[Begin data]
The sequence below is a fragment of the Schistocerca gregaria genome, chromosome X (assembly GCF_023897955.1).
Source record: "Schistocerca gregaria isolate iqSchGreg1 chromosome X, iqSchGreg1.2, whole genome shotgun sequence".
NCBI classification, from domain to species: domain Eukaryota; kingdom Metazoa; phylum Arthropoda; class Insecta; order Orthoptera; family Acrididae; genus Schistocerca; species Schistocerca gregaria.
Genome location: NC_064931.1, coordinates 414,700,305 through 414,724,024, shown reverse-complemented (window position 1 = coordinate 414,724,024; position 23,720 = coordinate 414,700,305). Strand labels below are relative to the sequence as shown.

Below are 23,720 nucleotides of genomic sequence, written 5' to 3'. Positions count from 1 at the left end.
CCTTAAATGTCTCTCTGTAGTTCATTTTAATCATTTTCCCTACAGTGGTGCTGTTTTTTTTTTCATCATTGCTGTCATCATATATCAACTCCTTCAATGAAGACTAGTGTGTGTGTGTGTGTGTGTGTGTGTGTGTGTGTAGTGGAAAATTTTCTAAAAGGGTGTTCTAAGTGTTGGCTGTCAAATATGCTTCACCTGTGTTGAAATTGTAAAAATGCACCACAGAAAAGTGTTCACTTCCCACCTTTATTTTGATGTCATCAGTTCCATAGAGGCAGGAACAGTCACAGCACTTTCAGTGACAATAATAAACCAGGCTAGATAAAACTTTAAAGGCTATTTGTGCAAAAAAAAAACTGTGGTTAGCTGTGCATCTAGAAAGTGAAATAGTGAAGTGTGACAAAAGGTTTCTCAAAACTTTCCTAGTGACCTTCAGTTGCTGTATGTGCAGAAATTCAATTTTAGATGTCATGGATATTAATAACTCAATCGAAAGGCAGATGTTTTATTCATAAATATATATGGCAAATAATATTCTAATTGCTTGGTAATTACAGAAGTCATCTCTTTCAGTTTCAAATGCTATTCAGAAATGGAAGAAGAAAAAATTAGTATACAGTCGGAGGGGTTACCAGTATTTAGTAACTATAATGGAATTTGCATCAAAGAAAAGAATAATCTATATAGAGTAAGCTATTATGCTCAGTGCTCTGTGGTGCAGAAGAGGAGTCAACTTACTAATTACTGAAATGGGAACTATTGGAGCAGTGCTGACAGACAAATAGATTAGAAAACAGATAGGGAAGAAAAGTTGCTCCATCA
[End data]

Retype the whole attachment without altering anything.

The sequence below is a fragment of the Schistocerca gregaria genome, chromosome X (assembly GCF_023897955.1).
Source record: "Schistocerca gregaria isolate iqSchGreg1 chromosome X, iqSchGreg1.2, whole genome shotgun sequence".
NCBI classification, from domain to species: domain Eukaryota; kingdom Metazoa; phylum Arthropoda; class Insecta; order Orthoptera; family Acrididae; genus Schistocerca; species Schistocerca gregaria.
Genome location: NC_064931.1, coordinates 414,700,305 through 414,724,024, shown reverse-complemented (window position 1 = coordinate 414,724,024; position 23,720 = coordinate 414,700,305). Strand labels below are relative to the sequence as shown.

Below are 23,720 nucleotides of genomic sequence, written 5' to 3'. Positions count from 1 at the left end.
CCTTAAATGTCTCTCTGTAGTTCATTTTAATCATTTTCCCTACAGTGGTGCTGTTTTTTTTTTCATCATTGCTGTCATCATATATCAACTCCTTCAATGAAGACTAGTGTGTGTGTGTGTGTGTGTGTGTGTGTGTGTGTAGTGGAAAATTTTCTAAAAGGGTGTTCTAAGTGTTGGCTGTCAAATATGCTTCACCTGTGTTGAAATTGTAAAAATGCACCACAGAAAAGTGTTCACTTCCCACCTTTATTTTGATGTCATCAGTTCCATAGAGGCAGGAACAGTCACAGCACTTTCAGTGACAATAATAAACCAGGCTAGATAAAACTTTAAAGGCTATTTGTGCAAAAAAAAAACTGTGGTTAGCTGTGCATCTAGAAAGTGAAATAGTGAAGTGTGACAAAAGGTTTCTCAAAACTTTCCTAGTGACCTTCAGTTGCTGTATGTGCAGAAATTCAATTTTAGATGTCATGGATATTAATAACTCAATCGAAAGGCAGATGTTTTATTCATAAATATATATGGCAAATAATATTCTAATTGCTTGGTAATTACAGAAGTCATCTCTTTCAGTTTCAAATGCTATTCAGAAATGGAAGAAGAAAAAATTAGTATACAGTCGGAGGGGTTACCAGTATTTAGTAACTATAATGGAATTTGCATCAAAGAAAAGAATAATCTATATAGAGTAAGCTATTATGCTCAGTGCTCTGTGGTGCAGAAGAGGAGTCAACTTACTAATTACTGAAATGGGAACTATTGGAGCAGTGCTGACAGACAAATAGATTAGAAAACAGATAGGGAAGAAAAGTTGCTCCATCA